Burning Heat and Salt Pans, oh what excitement!
Salt pans, in the middle of the burning heat of the Orange Free state in South Africa, no I wouldn’t believe it… not unless I had seen it today with my own eyes. Areas of land, drying out to leave behind crystal white salt. The temperature here is 33° C and there is salt!
Leaving Welkom today, I headed towards Bloemfontein. On reaching Brandfort, I turned off and headed for Kimberley via a route less travelled. It started with a dirt road, a mere 30 kms before crossing a tar road and back onto another dirt road. South Africa is big and when you see a dirt road stretch straight out in front of you for miles and miles, you realise how tiny you really are.
I passed field after field after field of harvested crops, or cattle farms. The Soutpan (Salt Pan) was a great sight and I had to stop see this marvel for myself. I passed small town after small town, far away from a main road, but all with people going about their business.
In Kimberley you really get a sense that you are in diamond country. The town was built around a mine, now called the Big Hole, that workers hand dug down to a depth of 840m by hand and pickaxe. The mine is an extinct funnel of a volcano where the diamonds are formed from the immense pressure exerted from the earth core. This turns them into the precious rocks, which so many put their trust in. A shiny little stone that people would kill for!
As I stood looking into the hole, now filled with water and with sides slowly crumbling into it, I thought of the noise that would have been going on while it was being actively mined. Men were lowered down on thin ropes and hauled back up to the surface at the end of their shifts. The land was staked and you could mine straight down but not past your claim.
It is the deepest manmade hole in the world, and it left a town that feels a little like the wild west. Many prospectors came here looking for their fortune, and many lose more than they bargained for. Today mining still continues here and the town feels very frenetic. (Did you know there were actually 5 big hole here, 4 of which are mostly filled in now!)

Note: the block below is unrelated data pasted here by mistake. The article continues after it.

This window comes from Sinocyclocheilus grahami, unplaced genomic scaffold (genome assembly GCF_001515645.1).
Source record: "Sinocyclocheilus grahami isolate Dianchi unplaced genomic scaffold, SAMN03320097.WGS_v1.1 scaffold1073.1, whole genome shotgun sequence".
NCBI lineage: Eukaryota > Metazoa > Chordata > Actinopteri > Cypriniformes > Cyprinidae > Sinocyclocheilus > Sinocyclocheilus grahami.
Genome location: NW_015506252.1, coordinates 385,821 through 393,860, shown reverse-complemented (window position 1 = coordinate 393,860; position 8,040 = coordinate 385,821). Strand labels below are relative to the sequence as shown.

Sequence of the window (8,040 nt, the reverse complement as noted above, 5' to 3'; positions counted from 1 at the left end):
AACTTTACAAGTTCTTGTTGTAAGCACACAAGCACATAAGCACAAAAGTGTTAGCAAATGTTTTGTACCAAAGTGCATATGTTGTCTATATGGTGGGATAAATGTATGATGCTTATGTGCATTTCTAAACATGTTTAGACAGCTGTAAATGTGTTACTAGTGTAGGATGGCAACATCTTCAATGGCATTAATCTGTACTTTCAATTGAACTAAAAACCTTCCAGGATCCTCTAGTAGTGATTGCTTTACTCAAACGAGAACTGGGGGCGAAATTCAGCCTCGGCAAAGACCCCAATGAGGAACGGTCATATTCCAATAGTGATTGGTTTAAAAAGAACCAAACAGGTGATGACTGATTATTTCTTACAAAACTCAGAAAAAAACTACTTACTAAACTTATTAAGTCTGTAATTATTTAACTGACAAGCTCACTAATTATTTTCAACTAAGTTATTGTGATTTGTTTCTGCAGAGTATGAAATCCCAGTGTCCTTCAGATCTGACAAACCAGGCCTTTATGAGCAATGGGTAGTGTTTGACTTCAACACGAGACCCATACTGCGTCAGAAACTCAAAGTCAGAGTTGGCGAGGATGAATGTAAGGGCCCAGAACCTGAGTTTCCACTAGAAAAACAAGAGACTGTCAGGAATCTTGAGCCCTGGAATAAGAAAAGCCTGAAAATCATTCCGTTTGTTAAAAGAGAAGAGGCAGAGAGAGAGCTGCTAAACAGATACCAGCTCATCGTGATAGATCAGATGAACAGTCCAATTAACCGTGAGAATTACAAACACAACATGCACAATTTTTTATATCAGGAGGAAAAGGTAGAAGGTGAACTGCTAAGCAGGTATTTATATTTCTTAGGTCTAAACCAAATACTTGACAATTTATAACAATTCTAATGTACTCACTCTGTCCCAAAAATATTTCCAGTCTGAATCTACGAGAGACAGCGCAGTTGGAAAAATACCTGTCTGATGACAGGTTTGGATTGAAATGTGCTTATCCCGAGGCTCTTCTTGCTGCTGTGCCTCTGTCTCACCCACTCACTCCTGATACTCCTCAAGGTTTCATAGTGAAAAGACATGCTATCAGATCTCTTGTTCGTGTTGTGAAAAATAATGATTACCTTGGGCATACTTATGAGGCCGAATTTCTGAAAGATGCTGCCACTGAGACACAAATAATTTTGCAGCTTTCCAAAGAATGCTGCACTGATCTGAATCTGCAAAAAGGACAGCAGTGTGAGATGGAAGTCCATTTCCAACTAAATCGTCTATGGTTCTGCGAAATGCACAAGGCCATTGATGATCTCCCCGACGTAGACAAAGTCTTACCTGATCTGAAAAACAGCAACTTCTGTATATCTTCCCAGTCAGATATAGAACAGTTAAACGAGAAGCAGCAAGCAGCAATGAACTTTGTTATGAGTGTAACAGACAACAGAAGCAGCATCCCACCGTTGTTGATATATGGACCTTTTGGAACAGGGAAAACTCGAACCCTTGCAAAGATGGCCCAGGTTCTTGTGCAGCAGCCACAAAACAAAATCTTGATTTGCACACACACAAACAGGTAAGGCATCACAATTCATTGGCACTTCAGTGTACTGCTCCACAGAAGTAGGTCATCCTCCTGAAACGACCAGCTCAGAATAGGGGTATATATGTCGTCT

After leaving Kimberley I was destined to travel to the new’ish Mokala National Park in South Africa. When I called I was told in no uncertain terms, “What are you thinking sir, this is the weekend and the all the guests are already here. You should book in advance if you want to stay here!” She hung up just as briskly and I sat smiling to myself at the directness of people. It was my fault and I only asked for a camp site, she didn’t even allow me to ask if there was a chalet! Still I will have to return another time to see this park.
Deciding to continue onwards toward the Karoo National Park, I made my way towards Hopetown. The Karoo is one of those place you have to be in to experience and the national park was a must see. However, with the setting sun and still some distance away I began looking for somewhere else and drove past a sign saying Thomas’s Place. What a gem, the owners, Awie and Esmare Burger took me in and really made me feel at home. They had me quietly thanking the curt lady at Mokala National Park, as I would not have found this place otherwise.
The Anglo Boer War started in Thomas’s Farm with the first battle (Battle of Belmont). The main homestead was erected in the 18th century, and was the headquarters of Lord Methuen. It was used as the British camp and military hospital because of the open water holes fed by underground channels. So if you are stopping here have a look around at all this history.
Tonight I am sitting outside on my stoep (veranda) of Thomas’s Place, writing this. The owners have VERY graciously brought me a steak and beetroot with sandwiches, of which I cannot even look at the sandwiches yet, I am so full from the steak. I have been invited to enjoy the evening with them and I feel so at home. What a lovely stop. If you are heading this way, stop here and say I sent you!
Today was one of changing scenery as I moved from the flat golden lands of the Orange Free State into the Northern part of the Cape. The temperature was warm, but already it is dropping as the crisp clear sky dissipates the heat from the day. The stars are shining brightly and the moon is so white here I can see as if I had a head torch.
I will be well refreshed for tomorrow and my journey on southwards to the Karoo, a desert like place, with sun burnt rocks and dwarfed trees from the incessant heat. What a wonderful end to an interesting day and just 396kms travelled…
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